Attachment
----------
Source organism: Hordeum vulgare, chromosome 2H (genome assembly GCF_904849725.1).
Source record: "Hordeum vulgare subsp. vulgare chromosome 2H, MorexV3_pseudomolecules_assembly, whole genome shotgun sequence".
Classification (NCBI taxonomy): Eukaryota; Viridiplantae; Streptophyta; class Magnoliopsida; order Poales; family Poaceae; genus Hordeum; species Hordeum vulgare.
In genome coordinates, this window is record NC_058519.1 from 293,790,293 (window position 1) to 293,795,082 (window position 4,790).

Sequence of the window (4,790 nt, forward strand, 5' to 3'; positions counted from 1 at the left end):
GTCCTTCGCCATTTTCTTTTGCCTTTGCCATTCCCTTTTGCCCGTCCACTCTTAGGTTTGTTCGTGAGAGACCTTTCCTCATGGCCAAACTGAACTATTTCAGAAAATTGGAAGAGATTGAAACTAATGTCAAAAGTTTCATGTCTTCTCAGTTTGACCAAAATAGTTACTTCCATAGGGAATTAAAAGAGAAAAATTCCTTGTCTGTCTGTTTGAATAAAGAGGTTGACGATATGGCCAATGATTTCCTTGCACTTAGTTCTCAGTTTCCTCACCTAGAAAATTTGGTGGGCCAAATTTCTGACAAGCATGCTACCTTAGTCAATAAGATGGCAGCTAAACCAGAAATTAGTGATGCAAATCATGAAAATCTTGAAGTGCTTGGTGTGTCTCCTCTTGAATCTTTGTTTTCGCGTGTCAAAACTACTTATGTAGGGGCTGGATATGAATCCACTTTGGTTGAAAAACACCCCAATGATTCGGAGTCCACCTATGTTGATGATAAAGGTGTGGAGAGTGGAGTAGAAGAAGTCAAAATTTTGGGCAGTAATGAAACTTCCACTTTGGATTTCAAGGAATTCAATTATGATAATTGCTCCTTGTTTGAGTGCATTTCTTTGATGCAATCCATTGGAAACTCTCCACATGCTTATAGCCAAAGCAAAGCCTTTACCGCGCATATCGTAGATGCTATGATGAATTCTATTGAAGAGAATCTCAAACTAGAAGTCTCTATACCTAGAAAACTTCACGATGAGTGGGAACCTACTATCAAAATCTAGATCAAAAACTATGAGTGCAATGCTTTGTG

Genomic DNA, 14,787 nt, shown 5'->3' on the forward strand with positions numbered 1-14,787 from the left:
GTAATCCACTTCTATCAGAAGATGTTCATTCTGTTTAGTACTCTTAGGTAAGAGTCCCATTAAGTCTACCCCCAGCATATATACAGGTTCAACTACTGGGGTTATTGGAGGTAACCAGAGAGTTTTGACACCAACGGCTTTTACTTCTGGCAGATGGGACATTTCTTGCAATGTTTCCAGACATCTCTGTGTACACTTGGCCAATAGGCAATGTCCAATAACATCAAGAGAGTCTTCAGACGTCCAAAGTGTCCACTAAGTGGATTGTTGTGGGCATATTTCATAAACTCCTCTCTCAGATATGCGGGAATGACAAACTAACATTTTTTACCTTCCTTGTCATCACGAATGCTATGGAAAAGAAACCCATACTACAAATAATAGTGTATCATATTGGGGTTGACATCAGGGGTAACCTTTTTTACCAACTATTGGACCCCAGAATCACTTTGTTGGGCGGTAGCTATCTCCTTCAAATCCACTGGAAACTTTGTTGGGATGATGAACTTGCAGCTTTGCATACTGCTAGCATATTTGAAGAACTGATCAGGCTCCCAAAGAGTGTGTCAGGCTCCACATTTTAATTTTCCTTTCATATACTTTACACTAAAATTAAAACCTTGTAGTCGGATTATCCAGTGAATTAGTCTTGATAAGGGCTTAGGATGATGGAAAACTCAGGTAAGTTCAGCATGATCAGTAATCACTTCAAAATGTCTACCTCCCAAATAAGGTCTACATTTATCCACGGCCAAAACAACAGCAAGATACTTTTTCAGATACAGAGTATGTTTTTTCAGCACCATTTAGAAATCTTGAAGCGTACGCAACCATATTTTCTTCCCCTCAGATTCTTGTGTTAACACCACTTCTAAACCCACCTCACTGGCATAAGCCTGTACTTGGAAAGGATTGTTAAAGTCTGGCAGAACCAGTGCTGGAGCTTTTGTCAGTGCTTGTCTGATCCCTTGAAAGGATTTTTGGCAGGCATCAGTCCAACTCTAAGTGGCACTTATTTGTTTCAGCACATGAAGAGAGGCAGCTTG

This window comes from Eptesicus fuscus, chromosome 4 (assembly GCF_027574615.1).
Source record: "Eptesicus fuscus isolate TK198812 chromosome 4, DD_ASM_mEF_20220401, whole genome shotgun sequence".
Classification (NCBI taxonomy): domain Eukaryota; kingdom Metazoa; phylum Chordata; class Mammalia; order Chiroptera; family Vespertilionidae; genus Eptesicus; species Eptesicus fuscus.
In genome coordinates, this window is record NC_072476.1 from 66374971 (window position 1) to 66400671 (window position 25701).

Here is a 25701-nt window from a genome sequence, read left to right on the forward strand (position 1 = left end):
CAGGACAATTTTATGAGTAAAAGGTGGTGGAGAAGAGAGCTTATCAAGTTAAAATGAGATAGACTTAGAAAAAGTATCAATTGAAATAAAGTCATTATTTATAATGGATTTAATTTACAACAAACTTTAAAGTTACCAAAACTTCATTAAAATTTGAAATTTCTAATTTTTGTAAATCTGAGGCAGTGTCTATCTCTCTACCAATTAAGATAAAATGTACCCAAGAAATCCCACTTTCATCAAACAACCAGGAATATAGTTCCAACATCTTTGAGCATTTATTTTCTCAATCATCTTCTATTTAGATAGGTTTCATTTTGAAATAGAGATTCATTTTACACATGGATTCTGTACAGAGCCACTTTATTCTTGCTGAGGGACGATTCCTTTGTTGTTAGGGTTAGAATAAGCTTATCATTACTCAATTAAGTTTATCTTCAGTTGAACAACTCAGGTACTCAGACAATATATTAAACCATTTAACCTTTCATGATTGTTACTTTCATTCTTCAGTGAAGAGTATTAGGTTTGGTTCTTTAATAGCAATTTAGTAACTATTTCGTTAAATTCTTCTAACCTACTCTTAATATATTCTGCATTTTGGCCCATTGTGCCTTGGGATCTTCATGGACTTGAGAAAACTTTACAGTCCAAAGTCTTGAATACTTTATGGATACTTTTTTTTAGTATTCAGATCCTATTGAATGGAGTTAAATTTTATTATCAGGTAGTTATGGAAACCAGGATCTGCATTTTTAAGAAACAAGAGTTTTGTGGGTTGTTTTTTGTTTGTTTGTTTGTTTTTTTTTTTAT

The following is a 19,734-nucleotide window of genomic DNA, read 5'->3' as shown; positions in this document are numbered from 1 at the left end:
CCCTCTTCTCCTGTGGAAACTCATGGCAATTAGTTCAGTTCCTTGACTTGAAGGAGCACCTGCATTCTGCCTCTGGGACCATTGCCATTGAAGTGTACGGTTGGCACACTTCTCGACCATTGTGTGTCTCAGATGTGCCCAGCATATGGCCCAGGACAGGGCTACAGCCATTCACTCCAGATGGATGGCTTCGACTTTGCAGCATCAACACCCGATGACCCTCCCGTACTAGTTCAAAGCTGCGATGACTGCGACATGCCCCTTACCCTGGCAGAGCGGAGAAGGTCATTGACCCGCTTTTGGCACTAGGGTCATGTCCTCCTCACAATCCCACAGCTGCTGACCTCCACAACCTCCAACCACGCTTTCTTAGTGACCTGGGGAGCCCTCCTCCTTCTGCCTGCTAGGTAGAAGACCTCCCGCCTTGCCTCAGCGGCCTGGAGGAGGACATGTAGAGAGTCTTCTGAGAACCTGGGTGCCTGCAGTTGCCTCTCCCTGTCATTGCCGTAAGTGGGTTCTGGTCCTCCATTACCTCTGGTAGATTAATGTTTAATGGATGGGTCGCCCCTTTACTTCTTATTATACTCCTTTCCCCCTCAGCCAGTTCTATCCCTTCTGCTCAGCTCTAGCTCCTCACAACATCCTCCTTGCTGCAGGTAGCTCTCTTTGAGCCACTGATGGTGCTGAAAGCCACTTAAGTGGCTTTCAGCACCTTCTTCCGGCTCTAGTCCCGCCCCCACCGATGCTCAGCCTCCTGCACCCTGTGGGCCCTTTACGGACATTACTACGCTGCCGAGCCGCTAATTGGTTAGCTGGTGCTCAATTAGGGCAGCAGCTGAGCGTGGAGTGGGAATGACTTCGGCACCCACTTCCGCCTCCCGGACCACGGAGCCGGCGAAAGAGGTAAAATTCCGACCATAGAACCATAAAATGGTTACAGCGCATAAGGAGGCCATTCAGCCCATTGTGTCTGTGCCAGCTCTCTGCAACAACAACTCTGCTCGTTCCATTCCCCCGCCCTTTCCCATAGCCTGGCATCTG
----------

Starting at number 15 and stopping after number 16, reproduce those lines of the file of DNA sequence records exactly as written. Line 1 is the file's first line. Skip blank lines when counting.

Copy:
The following is a 19,734-nucleotide window of genomic DNA, read 5'->3' as shown; positions in this document are numbered from 1 at the left end:
CCCTCTTCTCCTGTGGAAACTCATGGCAATTAGTTCAGTTCCTTGACTTGAAGGAGCACCTGCATTCTGCCTCTGGGACCATTGCCATTGAAGTGTACGGTTGGCACACTTCTCGACCATTGTGTGTCTCAGATGTGCCCAGCATATGGCCCAGGACAGGGCTACAGCCATTCACTCCAGATGGATGGCTTCGACTTTGCAGCATCAACACCCGATGACCCTCCCGTACTAGTTCAAAGCTGCGATGACTGCGACATGCCCCTTACCCTGGCAGAGCGGAGAAGGTCATTGACCCGCTTTTGGCACTAGGGTCATGTCCTCCTCACAATCCCACAGCTGCTGACCTCCACAACCTCCAACCACGCTTTCTTAGTGACCTGGGGAGCCCTCCTCCTTCTGCCTGCTAGGTAGAAGACCTCCCGCCTTGCCTCAGCGGCCTGGAGGAGGACATGTAGAGAGTCTTCTGAGAACCTGGGTGCCTGCAGTTGCCTCTCCCTGTCATTGCCGTAAGTGGGTTCTGGTCCTCCATTACCTCTGGTAGATTAATGTTTAATGGATGGGTCGCCCCTTTACTTCTTATTATACTCCTTTCCCCCTCAGCCAGTTCTATCCCTTCTGCTCAGCTCTAGCTCCTCACAACATCCTCCTTGCTGCAGGTAGCTCTCTTTGAGCCACTGATGGTGCTGAAAGCCACTTAAGTGGCTTTCAGCACCTTCTTCCGGCTCTAGTCCCGCCCCCACCGATGCTCAGCCTCCTGCACCCTGTGGGCCCTTTACGGACATTACTACGCTGCCGAGCCGCTAATTGGTTAGCTGGTGCTCAATTAGGGCAGCAGCTGAGCGTGGAGTGGGAATGACTTCGGCACCCACTTCCGCCTCCCGGACCACGGAGCCGGCGAAAGAGGTAAAATTCCGACCATAGAACCATAAAATGGTTACAGCGCATAAGGAGGCCATTCAGCCCATTGTGTCTGTGCCAGCTCTCTGCAACAACAACTCTGCTCGTTCCATTCCCCCGCCCTTTCCCATAGCCTGGCATCTG